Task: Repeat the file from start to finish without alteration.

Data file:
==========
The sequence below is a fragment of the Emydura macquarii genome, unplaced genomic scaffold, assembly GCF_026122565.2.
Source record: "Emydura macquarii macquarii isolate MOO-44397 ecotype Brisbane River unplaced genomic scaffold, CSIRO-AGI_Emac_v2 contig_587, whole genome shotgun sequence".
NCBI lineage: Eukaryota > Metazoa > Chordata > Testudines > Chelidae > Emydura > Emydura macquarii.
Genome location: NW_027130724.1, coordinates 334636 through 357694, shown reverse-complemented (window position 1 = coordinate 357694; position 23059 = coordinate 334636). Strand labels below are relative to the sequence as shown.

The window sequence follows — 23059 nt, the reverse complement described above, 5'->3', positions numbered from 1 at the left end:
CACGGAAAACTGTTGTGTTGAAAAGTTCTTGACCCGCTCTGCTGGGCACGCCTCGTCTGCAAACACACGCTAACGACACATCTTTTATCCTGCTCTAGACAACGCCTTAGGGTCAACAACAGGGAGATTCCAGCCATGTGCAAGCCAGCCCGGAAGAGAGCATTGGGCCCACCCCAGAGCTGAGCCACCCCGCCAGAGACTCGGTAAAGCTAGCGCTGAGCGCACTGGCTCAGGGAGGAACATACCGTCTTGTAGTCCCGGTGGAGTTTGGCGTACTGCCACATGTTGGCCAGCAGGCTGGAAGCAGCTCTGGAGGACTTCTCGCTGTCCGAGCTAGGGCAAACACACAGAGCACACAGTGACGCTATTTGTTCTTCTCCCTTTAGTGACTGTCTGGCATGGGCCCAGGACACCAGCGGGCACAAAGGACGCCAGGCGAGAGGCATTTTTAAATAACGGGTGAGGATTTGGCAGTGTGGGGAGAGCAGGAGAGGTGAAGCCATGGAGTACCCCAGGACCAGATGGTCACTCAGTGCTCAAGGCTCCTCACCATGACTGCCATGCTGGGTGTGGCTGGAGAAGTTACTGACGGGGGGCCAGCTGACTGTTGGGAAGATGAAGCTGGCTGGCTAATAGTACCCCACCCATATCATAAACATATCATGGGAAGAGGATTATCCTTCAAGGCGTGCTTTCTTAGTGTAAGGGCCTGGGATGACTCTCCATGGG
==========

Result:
The sequence below is a fragment of the Emydura macquarii genome, unplaced genomic scaffold, assembly GCF_026122565.2.
Source record: "Emydura macquarii macquarii isolate MOO-44397 ecotype Brisbane River unplaced genomic scaffold, CSIRO-AGI_Emac_v2 contig_587, whole genome shotgun sequence".
NCBI lineage: Eukaryota > Metazoa > Chordata > Testudines > Chelidae > Emydura > Emydura macquarii.
Genome location: NW_027130724.1, coordinates 334636 through 357694, shown reverse-complemented (window position 1 = coordinate 357694; position 23059 = coordinate 334636). Strand labels below are relative to the sequence as shown.

The window sequence follows — 23059 nt, the reverse complement described above, 5'->3', positions numbered from 1 at the left end:
CACGGAAAACTGTTGTGTTGAAAAGTTCTTGACCCGCTCTGCTGGGCACGCCTCGTCTGCAAACACACGCTAACGACACATCTTTTATCCTGCTCTAGACAACGCCTTAGGGTCAACAACAGGGAGATTCCAGCCATGTGCAAGCCAGCCCGGAAGAGAGCATTGGGCCCACCCCAGAGCTGAGCCACCCCGCCAGAGACTCGGTAAAGCTAGCGCTGAGCGCACTGGCTCAGGGAGGAACATACCGTCTTGTAGTCCCGGTGGAGTTTGGCGTACTGCCACATGTTGGCCAGCAGGCTGGAAGCAGCTCTGGAGGACTTCTCGCTGTCCGAGCTAGGGCAAACACACAGAGCACACAGTGACGCTATTTGTTCTTCTCCCTTTAGTGACTGTCTGGCATGGGCCCAGGACACCAGCGGGCACAAAGGACGCCAGGCGAGAGGCATTTTTAAATAACGGGTGAGGATTTGGCAGTGTGGGGAGAGCAGGAGAGGTGAAGCCATGGAGTACCCCAGGACCAGATGGTCACTCAGTGCTCAAGGCTCCTCACCATGACTGCCATGCTGGGTGTGGCTGGAGAAGTTACTGACGGGGGGCCAGCTGACTGTTGGGAAGATGAAGCTGGCTGGCTAATAGTACCCCACCCATATCATAAACATATCATGGGAAGAGGATTATCCTTCAAGGCGTGCTTTCTTAGTGTAAGGGCCTGGGATGACTCTCCATGGG